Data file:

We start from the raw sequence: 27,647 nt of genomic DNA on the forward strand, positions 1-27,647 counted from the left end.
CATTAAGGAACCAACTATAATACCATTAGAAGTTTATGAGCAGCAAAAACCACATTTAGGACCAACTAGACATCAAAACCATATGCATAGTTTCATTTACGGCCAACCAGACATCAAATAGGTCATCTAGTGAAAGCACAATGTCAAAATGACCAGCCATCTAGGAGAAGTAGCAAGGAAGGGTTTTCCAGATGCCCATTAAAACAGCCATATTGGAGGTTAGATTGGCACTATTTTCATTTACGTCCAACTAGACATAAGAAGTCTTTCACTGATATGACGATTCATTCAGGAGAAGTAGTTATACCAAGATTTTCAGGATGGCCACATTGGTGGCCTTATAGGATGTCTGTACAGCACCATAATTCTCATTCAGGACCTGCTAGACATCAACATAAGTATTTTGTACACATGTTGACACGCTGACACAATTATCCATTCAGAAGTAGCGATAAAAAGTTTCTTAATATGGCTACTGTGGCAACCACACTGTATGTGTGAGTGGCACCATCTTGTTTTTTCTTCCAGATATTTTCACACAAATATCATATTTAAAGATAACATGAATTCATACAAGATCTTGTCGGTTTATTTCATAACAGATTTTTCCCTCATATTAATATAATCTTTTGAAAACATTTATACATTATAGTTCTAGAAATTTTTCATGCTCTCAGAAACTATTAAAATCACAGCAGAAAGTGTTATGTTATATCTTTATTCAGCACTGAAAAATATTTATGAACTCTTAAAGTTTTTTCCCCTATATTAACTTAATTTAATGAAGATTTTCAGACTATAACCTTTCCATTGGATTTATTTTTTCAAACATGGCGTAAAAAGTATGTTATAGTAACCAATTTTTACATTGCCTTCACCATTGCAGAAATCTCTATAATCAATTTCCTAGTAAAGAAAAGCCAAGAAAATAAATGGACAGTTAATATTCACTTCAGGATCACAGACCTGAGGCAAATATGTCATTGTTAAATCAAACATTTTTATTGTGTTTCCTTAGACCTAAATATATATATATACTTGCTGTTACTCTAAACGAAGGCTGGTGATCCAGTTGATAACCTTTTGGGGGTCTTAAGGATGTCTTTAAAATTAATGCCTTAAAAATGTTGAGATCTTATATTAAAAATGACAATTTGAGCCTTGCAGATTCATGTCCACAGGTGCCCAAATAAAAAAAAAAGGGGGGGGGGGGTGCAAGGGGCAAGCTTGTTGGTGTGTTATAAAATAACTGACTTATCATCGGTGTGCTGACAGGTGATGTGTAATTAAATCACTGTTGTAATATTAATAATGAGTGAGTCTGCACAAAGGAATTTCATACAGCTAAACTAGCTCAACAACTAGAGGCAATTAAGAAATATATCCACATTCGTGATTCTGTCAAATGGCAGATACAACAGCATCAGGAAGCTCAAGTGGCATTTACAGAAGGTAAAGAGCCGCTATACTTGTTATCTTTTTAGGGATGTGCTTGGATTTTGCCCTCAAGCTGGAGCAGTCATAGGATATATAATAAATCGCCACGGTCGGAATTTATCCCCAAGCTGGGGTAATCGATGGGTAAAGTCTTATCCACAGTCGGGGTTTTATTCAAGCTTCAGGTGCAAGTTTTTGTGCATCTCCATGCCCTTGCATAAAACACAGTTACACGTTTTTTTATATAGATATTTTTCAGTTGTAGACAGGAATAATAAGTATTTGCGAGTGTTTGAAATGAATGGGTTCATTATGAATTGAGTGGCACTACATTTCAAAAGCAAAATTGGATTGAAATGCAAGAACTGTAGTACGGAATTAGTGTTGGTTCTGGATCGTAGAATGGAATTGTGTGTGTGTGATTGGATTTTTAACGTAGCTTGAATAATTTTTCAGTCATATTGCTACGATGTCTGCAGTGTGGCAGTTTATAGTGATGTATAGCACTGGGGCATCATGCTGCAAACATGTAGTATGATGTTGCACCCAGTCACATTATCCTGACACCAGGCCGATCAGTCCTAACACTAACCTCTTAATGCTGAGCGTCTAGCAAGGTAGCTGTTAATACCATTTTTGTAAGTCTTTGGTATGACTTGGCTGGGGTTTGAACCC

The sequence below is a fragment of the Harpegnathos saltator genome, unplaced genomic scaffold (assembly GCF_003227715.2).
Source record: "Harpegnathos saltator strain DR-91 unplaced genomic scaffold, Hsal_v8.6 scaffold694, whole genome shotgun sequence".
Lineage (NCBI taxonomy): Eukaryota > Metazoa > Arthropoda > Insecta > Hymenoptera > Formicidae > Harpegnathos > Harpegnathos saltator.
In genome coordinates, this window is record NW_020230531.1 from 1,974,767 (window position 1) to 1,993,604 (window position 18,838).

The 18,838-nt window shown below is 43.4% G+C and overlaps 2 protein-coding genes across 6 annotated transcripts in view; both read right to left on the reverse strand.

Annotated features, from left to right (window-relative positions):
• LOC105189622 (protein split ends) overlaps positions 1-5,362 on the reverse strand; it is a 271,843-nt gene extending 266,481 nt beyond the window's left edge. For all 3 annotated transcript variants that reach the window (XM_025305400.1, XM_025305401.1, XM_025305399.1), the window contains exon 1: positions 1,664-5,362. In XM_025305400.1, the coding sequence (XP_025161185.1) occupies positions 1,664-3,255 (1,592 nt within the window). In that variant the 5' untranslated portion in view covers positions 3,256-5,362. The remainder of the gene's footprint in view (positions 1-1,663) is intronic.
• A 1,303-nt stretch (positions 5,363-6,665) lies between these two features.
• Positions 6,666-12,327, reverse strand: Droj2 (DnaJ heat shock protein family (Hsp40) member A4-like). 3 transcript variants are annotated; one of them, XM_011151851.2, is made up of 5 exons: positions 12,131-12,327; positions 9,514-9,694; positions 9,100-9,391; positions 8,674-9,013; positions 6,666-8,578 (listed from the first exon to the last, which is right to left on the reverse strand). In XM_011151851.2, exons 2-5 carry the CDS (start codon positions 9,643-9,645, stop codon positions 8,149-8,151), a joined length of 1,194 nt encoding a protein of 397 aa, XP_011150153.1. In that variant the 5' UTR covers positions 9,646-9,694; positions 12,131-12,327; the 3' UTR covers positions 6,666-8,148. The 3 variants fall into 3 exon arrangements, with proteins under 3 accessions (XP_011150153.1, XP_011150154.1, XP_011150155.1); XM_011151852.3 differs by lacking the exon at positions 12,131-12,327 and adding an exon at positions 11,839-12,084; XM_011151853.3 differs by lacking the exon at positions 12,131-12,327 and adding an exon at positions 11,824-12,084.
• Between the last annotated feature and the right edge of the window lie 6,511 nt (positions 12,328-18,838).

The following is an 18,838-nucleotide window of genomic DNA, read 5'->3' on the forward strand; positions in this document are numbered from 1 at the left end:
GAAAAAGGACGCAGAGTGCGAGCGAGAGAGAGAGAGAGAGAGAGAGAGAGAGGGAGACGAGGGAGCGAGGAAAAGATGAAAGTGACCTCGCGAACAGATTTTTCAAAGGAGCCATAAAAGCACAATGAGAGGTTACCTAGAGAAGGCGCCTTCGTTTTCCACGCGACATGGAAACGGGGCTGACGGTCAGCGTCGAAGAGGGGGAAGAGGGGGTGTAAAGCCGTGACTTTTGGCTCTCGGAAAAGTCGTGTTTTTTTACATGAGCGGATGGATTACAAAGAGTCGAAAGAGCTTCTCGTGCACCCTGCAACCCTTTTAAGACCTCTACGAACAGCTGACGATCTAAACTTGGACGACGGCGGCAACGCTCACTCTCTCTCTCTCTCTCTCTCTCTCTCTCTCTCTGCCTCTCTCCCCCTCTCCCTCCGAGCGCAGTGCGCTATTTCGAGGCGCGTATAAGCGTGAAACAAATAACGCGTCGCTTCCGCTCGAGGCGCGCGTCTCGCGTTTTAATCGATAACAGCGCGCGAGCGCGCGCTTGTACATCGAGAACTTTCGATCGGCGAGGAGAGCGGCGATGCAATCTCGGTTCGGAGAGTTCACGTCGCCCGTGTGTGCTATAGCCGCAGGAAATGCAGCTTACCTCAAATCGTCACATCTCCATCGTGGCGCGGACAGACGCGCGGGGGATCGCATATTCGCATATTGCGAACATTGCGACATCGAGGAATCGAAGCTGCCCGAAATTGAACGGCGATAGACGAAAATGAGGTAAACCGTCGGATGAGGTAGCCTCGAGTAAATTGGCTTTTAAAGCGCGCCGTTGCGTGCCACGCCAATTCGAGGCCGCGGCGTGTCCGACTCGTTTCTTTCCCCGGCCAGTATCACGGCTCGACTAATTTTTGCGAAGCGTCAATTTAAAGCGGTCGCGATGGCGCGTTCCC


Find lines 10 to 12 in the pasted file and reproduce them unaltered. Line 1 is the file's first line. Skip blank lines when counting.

• A 1,303-nt stretch (positions 5,363-6,665) lies between these two features.
• Positions 6,666-12,327, reverse strand: Droj2 (DnaJ heat shock protein family (Hsp40) member A4-like). 3 transcript variants are annotated; one of them, XM_011151851.2, is made up of 5 exons: positions 12,131-12,327; positions 9,514-9,694; positions 9,100-9,391; positions 8,674-9,013; positions 6,666-8,578 (listed from the first exon to the last, which is right to left on the reverse strand). In XM_011151851.2, exons 2-5 carry the CDS (start codon positions 9,643-9,645, stop codon positions 8,149-8,151), a joined length of 1,194 nt encoding a protein of 397 aa, XP_011150153.1. In that variant the 5' UTR covers positions 9,646-9,694; positions 12,131-12,327; the 3' UTR covers positions 6,666-8,148. The 3 variants fall into 3 exon arrangements, with proteins under 3 accessions (XP_011150153.1, XP_011150154.1, XP_011150155.1); XM_011151852.3 differs by lacking the exon at positions 12,131-12,327 and adding an exon at positions 11,839-12,084; XM_011151853.3 differs by lacking the exon at positions 12,131-12,327 and adding an exon at positions 11,824-12,084.
• Between the last annotated feature and the right edge of the window lie 6,511 nt (positions 12,328-18,838).